Tuesday Sep 28 2004
Low price is winery's crowning ?Jewel'
By: Gary Moffat Sierra Foothills AVA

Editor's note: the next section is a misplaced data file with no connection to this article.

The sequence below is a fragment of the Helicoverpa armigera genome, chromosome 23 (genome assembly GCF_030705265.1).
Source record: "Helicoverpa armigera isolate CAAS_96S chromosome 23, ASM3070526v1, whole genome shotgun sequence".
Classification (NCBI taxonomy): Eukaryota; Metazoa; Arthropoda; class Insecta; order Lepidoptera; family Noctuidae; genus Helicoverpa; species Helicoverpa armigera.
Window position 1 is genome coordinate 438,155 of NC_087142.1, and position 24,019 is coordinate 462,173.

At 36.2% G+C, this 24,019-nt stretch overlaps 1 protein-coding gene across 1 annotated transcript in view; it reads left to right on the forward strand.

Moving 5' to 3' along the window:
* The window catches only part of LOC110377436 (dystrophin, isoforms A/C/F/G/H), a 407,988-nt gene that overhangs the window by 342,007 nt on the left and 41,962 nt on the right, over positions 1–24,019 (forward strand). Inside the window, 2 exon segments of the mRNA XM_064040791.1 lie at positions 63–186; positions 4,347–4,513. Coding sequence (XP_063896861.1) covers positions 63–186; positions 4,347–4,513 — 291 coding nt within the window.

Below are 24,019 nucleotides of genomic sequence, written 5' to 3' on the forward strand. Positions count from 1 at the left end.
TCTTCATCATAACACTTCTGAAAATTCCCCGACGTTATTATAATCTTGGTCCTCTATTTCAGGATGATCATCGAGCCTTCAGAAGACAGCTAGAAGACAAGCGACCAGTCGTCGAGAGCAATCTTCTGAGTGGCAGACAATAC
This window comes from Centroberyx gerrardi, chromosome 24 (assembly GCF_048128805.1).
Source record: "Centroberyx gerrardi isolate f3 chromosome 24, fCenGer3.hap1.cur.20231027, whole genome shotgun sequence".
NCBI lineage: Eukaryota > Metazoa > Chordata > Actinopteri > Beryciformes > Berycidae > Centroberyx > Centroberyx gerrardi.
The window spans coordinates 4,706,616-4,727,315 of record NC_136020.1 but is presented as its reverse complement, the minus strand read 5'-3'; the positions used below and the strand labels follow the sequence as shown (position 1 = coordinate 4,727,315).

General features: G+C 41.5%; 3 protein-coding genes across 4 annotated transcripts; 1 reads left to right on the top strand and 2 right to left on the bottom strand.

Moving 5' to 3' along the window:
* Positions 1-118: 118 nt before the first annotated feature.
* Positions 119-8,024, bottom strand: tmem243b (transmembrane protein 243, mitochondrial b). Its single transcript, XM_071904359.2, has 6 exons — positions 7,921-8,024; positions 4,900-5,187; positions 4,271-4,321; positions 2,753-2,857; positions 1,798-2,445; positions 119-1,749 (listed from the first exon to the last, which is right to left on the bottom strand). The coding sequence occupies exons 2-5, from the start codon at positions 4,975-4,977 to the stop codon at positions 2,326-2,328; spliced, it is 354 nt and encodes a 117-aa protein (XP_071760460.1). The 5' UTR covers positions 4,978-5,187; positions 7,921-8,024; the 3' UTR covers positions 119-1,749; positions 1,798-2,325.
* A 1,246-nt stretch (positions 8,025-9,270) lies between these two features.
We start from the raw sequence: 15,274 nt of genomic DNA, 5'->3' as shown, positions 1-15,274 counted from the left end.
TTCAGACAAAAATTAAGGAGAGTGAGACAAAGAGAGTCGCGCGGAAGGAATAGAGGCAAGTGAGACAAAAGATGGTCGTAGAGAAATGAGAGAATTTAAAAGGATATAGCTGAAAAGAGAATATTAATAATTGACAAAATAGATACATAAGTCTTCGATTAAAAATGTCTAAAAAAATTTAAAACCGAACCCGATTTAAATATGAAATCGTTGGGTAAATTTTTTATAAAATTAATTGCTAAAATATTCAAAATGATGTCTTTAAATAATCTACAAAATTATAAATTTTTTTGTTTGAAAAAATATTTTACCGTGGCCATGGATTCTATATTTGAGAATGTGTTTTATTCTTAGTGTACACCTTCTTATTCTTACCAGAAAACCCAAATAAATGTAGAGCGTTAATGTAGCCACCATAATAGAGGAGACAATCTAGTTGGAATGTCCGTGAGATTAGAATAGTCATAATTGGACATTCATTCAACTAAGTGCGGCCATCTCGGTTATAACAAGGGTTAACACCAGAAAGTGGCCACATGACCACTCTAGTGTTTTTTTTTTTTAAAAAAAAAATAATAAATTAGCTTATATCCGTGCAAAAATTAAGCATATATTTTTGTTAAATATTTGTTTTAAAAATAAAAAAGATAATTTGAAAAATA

The "super-value" category in the wine industry ? the niche under $5 ? has been the hot ticket since Trader Joe's launched its Charles Shaw label with wines priced at $1.99. "Two Buck Chuck" became an instant icon and set the wine establishment on its collective ear. Though I had never heard of the New York International Eastern Wine Competition, wine producers all over California hyperventilated in unison when the 2002 Charles Shaw Shiraz earned a double gold medal there in June and had an even-money shot at being named "Best of Show." This was no doubt a joyful moment for Fred Franzia, head of the Bronco Wine Company, producer of TBC and many other super-value labels. Franzia, who outplays James Garner and Mel Gibson in the role of Maverick, no doubt partied the night away when his 2002 Charles Shaw Chardonnay won gold at the 2004 California State Fair's commercial wine competition. At the risk of being called an "elitist," "snob" or even worse, "a wine connoisseur," I personally refuse to drink the stuff. At my age, I've learned to treat my self better. I won't drive a Kia; I won't buy my shoes at Kmart; I won't drink Budweiser. There is nothing wrong with these products, and many people eagerly line up to purchase them. I just won't. Why? I don't buy much of anything anymore. My needs are simple, and I enjoy what I have accumulated over the years. My 1993 Suburban suits me just fine, thank you. But when it comes to wine, I'm not going to be convinced that a $2 bottle of juice is great stuff, blind tasting notwithstanding. At the same time, even though I own a wine store I don't routinely sip on wines that cost $30 a bottle. I still have to pay for the stuff. In a world where lattes are priced at $3.50 and filling up my gas tank runs $50, finding a stand-up daily drinker for 10 bucks is a home run in my opinion. There are great choices, and here are two: Global Wine Group is a wine producer based in Lodi with a great concept: produce quality wines at a price of $10 where both the distributor and the retailer can make fair margins. The result is the "Jewel Collection," nine wines priced at $9.99 and sold in restaurants and fine wine stores. How good are these wines? If performance at wine competitions is a gauge, the Jewel brand is a winner. The just-released 2003 Jewel Viognier is a good example. It has a huge floral nose and beautiful stone-fruit flavors. A bit of acid and nice structure make this wine a steal at $10. It received a double-gold and 98 points at this year's State Fair and was named best viognier in California. Another brand to search out is McManis Family Vineyards, a huge producer based in Ripon. McManis operates vineyards, does custom crushes, sells bulk wines, and in 1998 started its own label with Jeff Runquist as wine maker. The proposition with McManis wines is basically the same as Jewel ? high-quality varietal wines priced at $10 per bottle, and McManis wines are more widely available in chain stores. Winemaker Runquist scored big in two ways at the 2004 State Fair. Six McManis wines were entered, and five won medals. The 2003 merlot and viognier received gold; the 2003 chardonnay scored a silver; and the 2002 syrah and 2003 pinot grigio brought home bronze awards. Runquist also produces wines under his own label, and he was one of the State Fair's biggest winners. His 2002 "R" Petite Sirah ($25) was named "Best of Show," earning a double gold medal and 98 points, besting nearly 3,000 other wines entered in the competition. His 2002 "R" Cabernet Sauvignon ($25) also won a double gold. Bootleggers launches new menu items It's an Old Town Auburn institution with crowd-pleasing menu items such as Korean skirt steak and fried calamari. While those dishes will remain, an array of new items were launched Tuesday. I munched in on a staff preview at Bootleggers bar on Monday, and here are some of my favorites: * Fried avocado ($7.95). Fried what? Lightly battered and zipped up with jalapeno cheese sauce, this spicy number will wake up your taste buds before the main event. * Tomato salad ($6.95). Heirloom tomatoes buried in Roquefort cheese and laced with red onions and red wine vinaigrette. What impressed me was the Placer-grown fruit. Fresh and flavorful, you want to believe the vines are out back. * Filet au bleu ($13.95). A hefty and tender filet topped with French-fried onions and bleu cheese crumbles on a toasted French roll. * Garlic chili prawns ($22.50). A full three-quarters of a pound of prawns in the shell prepared in red chili garlic butter. Now that's a meal! Gary Moffat owns Carpe Vino, a wine shop and wine bar in Old Town Auburn. He can be reached at 823-0320 and firstname.lastname@example.org.